Twenty-three years after adopting Rule 15c6-1 under the Securities Exchange Act of 1934 (“Exchange Act”) to establish T+3 as the standard settlement cycle for broker-dealer transactions, on September 28, 2016, the SEC proposed amendments to Rule 15c6-1(a) to shorten the standard settlement cycle for most broker-dealer transactions from three business days after the trade date (T+3) to two business days (T+2).

Shortening the standard settlement time to T+2, the SEC says, would reduce a number of risks, including credit risk, market risk, liquidity risk, and overall systemic U.S. market participant risk that may arise in the settlement process. T+2, the SEC says, would enhance the resilience and efficiency of the national clearance and settlement systems to the benefit of market participants.

Rule 15c6-1(a)

Rule 15c6-1(a) generally prohibits broker-dealers from effecting or entering into a contract for the purchase or sale of a security (other than certain exempt securities) that provides for payment of funds and delivery of securities later than the third business day after the date of the contract unless otherwise expressly agreed to by the parties at the time of the transaction.

General Overview of Trade Settlement

The trade settlement and clearance process for so-called retail investors and institutional investors (such as a fund) differ.

Retail investor trades, according to the SEC, are often smaller and less complex. On the trade date, and after the broker-dealer counterparties agree on the terms and lock the trade in, the trade details are sent to the National Securities Clearing Corporation (“NSCC”), then the NSCC validates the trade data received and sends communications to NSCC members that are counterparties to the trade committing them to its completion. On T+1, the NSCC novates the trade and becomes buyer to the selling broker-dealer and seller to the buying broker-dealer. On T+2, the NSCC issues a trade summary report to its members with a summary of all securities transactions and cash to be settled on the following day, in addition to sending electronic settlement instructions to The Depository Trust Company (“DTC”) detailing net positions and cash that must be settled for each member/participant. On T+3, DTC transfers the securities, electronically, between the buying and selling broker-dealer accounts at DTC. Cash movement instructions are sent to DTC by settlement banks, and the trade is complete once the securities and cash are received by the various trading parties.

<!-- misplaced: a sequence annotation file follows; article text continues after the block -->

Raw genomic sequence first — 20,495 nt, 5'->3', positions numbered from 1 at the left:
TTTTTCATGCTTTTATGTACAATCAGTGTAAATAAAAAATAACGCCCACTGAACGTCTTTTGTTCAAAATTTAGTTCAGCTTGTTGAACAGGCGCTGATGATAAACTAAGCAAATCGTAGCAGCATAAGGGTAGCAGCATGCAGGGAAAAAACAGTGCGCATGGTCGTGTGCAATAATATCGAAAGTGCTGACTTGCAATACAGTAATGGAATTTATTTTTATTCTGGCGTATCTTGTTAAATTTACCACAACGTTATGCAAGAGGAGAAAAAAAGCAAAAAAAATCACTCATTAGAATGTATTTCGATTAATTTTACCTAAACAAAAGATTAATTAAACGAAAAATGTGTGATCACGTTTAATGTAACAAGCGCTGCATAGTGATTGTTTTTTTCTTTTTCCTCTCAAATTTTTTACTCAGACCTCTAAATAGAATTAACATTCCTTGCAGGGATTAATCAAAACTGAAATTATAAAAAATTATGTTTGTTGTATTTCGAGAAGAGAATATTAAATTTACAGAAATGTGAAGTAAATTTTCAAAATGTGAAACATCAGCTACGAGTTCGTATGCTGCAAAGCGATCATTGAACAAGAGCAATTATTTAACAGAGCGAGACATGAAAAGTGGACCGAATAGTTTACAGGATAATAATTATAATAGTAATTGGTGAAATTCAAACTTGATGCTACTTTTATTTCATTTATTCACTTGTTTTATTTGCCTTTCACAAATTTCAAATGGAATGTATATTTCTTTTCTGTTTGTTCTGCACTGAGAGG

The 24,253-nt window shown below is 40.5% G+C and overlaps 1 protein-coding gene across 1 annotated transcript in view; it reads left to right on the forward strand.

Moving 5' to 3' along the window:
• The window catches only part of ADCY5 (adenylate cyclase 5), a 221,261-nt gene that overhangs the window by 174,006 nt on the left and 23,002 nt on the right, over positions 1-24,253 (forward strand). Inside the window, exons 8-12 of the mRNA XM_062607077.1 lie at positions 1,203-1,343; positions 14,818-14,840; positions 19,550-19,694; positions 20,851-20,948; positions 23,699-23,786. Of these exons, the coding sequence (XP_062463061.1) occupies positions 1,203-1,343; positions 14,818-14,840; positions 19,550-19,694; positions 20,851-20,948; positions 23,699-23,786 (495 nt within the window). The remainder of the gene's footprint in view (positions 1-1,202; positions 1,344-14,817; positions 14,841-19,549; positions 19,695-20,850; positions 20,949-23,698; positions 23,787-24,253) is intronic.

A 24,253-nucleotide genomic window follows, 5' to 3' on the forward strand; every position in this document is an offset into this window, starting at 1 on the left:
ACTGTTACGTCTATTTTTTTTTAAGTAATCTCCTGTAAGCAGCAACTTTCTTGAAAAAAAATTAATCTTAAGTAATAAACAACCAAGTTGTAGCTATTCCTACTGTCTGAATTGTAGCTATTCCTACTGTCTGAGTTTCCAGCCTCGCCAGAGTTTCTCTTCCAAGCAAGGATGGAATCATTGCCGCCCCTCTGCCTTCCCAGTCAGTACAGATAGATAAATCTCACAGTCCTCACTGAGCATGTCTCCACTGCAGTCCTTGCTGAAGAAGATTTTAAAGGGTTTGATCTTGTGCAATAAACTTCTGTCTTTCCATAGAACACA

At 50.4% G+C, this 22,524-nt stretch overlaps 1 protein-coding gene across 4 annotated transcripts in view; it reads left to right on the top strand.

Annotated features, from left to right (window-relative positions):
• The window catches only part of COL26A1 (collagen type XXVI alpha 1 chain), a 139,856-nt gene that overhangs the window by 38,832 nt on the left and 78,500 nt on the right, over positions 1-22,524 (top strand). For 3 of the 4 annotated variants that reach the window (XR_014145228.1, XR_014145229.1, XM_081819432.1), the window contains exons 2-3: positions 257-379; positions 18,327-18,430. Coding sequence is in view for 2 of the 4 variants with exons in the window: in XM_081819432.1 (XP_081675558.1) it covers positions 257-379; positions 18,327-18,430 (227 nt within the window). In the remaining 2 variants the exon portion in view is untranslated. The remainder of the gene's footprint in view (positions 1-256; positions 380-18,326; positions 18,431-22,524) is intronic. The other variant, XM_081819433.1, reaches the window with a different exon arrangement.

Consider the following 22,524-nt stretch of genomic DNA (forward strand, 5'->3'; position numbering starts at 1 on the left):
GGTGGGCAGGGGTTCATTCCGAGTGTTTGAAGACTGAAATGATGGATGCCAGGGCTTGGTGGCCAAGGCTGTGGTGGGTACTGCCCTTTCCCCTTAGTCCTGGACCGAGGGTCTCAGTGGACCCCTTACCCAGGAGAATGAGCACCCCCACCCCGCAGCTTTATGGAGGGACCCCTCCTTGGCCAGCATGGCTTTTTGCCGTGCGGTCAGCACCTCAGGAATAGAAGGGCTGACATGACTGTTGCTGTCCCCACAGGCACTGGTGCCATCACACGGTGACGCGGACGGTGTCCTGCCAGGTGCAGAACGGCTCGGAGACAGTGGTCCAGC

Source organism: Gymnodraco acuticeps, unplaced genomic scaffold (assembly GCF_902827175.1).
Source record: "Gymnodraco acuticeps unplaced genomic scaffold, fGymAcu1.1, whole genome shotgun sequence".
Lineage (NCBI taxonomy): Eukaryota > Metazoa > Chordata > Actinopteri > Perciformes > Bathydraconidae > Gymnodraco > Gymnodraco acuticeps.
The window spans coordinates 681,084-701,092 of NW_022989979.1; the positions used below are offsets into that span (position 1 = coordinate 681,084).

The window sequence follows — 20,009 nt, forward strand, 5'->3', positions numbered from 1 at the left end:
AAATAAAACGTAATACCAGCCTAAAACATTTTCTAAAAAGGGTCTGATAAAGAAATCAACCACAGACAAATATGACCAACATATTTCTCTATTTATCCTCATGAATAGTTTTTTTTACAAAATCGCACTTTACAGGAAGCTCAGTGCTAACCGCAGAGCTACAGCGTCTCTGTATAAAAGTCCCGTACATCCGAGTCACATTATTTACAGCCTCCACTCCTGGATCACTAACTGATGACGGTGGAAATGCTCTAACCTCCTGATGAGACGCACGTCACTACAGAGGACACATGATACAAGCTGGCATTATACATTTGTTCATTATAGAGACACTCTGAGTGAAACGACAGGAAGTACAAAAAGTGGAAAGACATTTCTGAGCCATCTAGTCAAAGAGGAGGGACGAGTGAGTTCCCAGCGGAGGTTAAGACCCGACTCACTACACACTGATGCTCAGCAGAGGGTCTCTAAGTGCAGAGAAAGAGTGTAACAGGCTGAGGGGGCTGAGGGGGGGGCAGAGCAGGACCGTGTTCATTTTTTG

Institutional trade clearance and settlement processes generally start when an institutional customer places an order to buy or sell securities with its broker-dealer. The broker-dealer advises the institutional customer of the trade details, and the institutional customer may advise the broker-dealer as to how the total trade is to be allocated across its various accounts. Confirmation of the trade is generally completed automatically through matching/electronic trade confirmation (“ETC”) providers. Once confirmed, and now referred to as an “affirmed confirmation,” the affirmed confirmation is submitted to DTC on T+2. On T+3, DTC transfers the securities, electronically, between the buying and selling broker-dealer accounts at DTC. The participating broker-dealers instruct their settlement banks to send money to, or receive money from, DTC and the trade is completed.

The Settlement Cycle

During the three business days following the trade, a lot happens and a lot can happen. An entity’s exposure to credit may change, market and liquidity risks may arise and defaults may occur. In a world where information travels at near instant speeds, three days seems like an eternity. By reducing the uncertainties that one day may entail, some degree of risk may be mitigated. In addition, costs could be reduced and accurate information could make its way to investors more quickly.


While generally viewed with welcomed acceptance by industry participants, many unanswered questions remain as to the implementation and possible unintended consequences of the move towards T+2, such as the effect on exchange-traded funds and the creation/redemption of units process, securities lending programs, and how small and mid-tier investment management firms, with potentially less automation of trade clearing and settlement, will implement the change.

Our Take

Costs, savings, and implementation aside, questions remain as to what, if any, impact the proposed change could have on the proposal to require mutual funds to establish liquidity risk management programs. The current proposal would require a fund to determine a minimum amount of its portfolio to be held in cash or instruments that could be converted to cash within three days. This is the so-called “three-day liquid asset minimum,” and fund boards would be required to approve the liquidity risk management programs and the three-day liquid asset minimum.

Comments to the proposal are due 60 days after the date of publication in the Federal Register.

For additional insights on T+2 as applied to structured notes, our Structured Thoughts article is available here.